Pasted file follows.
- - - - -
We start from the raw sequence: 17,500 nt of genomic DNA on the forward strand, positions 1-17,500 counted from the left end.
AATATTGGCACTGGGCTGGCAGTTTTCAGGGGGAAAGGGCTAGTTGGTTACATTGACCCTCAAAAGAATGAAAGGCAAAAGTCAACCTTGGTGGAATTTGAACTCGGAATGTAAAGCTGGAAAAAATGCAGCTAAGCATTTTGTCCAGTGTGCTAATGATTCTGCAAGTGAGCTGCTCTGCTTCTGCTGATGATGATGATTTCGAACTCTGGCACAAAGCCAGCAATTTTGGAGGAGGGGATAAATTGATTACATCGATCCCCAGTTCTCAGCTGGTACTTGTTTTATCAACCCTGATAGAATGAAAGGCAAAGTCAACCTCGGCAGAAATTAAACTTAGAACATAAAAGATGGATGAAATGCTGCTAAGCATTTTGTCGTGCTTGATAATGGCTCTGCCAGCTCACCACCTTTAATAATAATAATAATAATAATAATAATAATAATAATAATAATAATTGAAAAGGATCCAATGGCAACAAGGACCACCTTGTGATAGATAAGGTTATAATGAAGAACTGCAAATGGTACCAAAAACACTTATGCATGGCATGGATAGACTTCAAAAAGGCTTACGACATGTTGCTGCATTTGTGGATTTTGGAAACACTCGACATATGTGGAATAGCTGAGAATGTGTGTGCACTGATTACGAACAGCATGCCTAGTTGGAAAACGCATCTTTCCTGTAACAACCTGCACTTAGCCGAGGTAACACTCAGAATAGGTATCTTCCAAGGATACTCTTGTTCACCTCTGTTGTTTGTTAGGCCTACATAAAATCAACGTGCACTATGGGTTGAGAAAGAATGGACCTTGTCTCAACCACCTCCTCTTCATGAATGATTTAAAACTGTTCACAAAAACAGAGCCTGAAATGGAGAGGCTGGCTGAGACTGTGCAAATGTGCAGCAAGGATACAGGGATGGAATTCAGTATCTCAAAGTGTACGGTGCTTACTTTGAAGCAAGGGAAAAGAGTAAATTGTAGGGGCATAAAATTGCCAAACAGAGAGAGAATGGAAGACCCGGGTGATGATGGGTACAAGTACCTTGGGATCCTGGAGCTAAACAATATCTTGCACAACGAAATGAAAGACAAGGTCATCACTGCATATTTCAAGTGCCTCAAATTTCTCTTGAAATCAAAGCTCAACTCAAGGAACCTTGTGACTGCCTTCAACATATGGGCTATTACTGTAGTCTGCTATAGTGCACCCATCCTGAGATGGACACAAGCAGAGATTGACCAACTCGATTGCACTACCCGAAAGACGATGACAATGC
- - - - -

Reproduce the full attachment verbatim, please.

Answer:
We start from the raw sequence: 17,500 nt of genomic DNA on the forward strand, positions 1-17,500 counted from the left end.
AATATTGGCACTGGGCTGGCAGTTTTCAGGGGGAAAGGGCTAGTTGGTTACATTGACCCTCAAAAGAATGAAAGGCAAAAGTCAACCTTGGTGGAATTTGAACTCGGAATGTAAAGCTGGAAAAAATGCAGCTAAGCATTTTGTCCAGTGTGCTAATGATTCTGCAAGTGAGCTGCTCTGCTTCTGCTGATGATGATGATTTCGAACTCTGGCACAAAGCCAGCAATTTTGGAGGAGGGGATAAATTGATTACATCGATCCCCAGTTCTCAGCTGGTACTTGTTTTATCAACCCTGATAGAATGAAAGGCAAAGTCAACCTCGGCAGAAATTAAACTTAGAACATAAAAGATGGATGAAATGCTGCTAAGCATTTTGTCGTGCTTGATAATGGCTCTGCCAGCTCACCACCTTTAATAATAATAATAATAATAATAATAATAATAATAATAATAATAATTGAAAAGGATCCAATGGCAACAAGGACCACCTTGTGATAGATAAGGTTATAATGAAGAACTGCAAATGGTACCAAAAACACTTATGCATGGCATGGATAGACTTCAAAAAGGCTTACGACATGTTGCTGCATTTGTGGATTTTGGAAACACTCGACATATGTGGAATAGCTGAGAATGTGTGTGCACTGATTACGAACAGCATGCCTAGTTGGAAAACGCATCTTTCCTGTAACAACCTGCACTTAGCCGAGGTAACACTCAGAATAGGTATCTTCCAAGGATACTCTTGTTCACCTCTGTTGTTTGTTAGGCCTACATAAAATCAACGTGCACTATGGGTTGAGAAAGAATGGACCTTGTCTCAACCACCTCCTCTTCATGAATGATTTAAAACTGTTCACAAAAACAGAGCCTGAAATGGAGAGGCTGGCTGAGACTGTGCAAATGTGCAGCAAGGATACAGGGATGGAATTCAGTATCTCAAAGTGTACGGTGCTTACTTTGAAGCAAGGGAAAAGAGTAAATTGTAGGGGCATAAAATTGCCAAACAGAGAGAGAATGGAAGACCCGGGTGATGATGGGTACAAGTACCTTGGGATCCTGGAGCTAAACAATATCTTGCACAACGAAATGAAAGACAAGGTCATCACTGCATATTTCAAGTGCCTCAAATTTCTCTTGAAATCAAAGCTCAACTCAAGGAACCTTGTGACTGCCTTCAACATATGGGCTATTACTGTAGTCTGCTATAGTGCACCCATCCTGAGATGGACACAAGCAGAGATTGACCAACTCGATTGCACTACCCGAAAGACGATGACAATGC